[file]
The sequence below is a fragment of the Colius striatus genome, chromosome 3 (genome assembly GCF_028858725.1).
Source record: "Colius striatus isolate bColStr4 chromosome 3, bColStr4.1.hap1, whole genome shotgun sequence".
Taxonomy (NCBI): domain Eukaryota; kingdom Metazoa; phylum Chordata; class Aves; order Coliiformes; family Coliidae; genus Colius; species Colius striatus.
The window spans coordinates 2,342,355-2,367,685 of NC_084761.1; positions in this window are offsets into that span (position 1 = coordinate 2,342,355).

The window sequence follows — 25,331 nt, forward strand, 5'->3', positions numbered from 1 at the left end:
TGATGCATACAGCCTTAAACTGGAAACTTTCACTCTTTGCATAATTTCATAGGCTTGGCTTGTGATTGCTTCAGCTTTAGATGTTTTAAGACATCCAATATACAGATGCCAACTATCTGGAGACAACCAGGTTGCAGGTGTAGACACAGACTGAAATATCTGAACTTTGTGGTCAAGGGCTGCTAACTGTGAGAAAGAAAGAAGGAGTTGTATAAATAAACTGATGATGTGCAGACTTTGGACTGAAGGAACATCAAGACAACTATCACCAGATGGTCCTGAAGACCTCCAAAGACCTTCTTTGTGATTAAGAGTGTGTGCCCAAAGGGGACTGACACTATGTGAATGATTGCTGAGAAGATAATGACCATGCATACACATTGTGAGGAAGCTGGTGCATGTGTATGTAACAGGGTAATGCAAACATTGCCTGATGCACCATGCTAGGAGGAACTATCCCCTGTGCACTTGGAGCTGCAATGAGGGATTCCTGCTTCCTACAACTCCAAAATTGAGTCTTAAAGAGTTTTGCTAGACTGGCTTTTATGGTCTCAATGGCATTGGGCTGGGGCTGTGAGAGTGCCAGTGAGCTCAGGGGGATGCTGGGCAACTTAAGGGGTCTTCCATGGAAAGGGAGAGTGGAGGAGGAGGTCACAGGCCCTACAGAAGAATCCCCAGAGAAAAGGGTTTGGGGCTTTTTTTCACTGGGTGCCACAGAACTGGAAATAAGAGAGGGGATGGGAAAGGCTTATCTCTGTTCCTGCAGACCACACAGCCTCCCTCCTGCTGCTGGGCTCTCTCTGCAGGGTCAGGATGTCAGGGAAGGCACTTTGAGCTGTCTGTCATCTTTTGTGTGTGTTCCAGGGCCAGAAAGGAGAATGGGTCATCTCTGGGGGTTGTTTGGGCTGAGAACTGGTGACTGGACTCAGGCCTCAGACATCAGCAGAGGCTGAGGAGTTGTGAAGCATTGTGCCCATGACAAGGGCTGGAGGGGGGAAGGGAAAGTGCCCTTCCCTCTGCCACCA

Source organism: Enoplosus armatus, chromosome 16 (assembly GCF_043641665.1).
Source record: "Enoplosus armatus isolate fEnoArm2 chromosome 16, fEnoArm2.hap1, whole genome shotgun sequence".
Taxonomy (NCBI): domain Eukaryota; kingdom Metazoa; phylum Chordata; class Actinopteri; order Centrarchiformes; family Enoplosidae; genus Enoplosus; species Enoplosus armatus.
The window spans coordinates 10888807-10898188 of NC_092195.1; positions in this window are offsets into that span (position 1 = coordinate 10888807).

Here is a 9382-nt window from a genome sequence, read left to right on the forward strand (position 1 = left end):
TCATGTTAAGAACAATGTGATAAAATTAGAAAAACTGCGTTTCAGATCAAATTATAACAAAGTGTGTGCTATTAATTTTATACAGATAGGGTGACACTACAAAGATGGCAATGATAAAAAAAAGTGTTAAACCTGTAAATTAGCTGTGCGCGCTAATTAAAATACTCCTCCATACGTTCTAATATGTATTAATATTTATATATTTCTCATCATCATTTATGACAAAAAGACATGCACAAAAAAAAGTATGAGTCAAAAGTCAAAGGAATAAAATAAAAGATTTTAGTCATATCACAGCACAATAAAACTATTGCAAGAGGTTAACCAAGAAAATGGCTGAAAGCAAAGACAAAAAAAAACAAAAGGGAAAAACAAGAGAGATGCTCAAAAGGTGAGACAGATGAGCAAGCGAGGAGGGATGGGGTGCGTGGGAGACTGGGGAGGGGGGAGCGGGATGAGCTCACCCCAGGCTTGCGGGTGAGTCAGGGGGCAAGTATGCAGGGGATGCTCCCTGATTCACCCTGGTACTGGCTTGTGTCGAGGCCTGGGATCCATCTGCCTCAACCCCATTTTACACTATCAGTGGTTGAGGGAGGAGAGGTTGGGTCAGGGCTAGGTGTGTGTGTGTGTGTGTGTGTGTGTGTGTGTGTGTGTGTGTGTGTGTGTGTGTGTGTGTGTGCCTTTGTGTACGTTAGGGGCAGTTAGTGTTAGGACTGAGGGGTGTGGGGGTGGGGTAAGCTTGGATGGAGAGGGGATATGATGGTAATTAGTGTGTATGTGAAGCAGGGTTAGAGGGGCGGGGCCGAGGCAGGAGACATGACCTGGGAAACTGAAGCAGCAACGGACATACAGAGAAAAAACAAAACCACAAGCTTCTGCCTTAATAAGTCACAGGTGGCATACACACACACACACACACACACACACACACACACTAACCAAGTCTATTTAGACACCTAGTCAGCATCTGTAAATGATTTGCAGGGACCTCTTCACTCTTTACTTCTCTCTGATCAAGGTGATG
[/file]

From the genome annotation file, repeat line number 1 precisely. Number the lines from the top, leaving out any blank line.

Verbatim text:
The sequence below is a fragment of the Colius striatus genome, chromosome 3 (genome assembly GCF_028858725.1).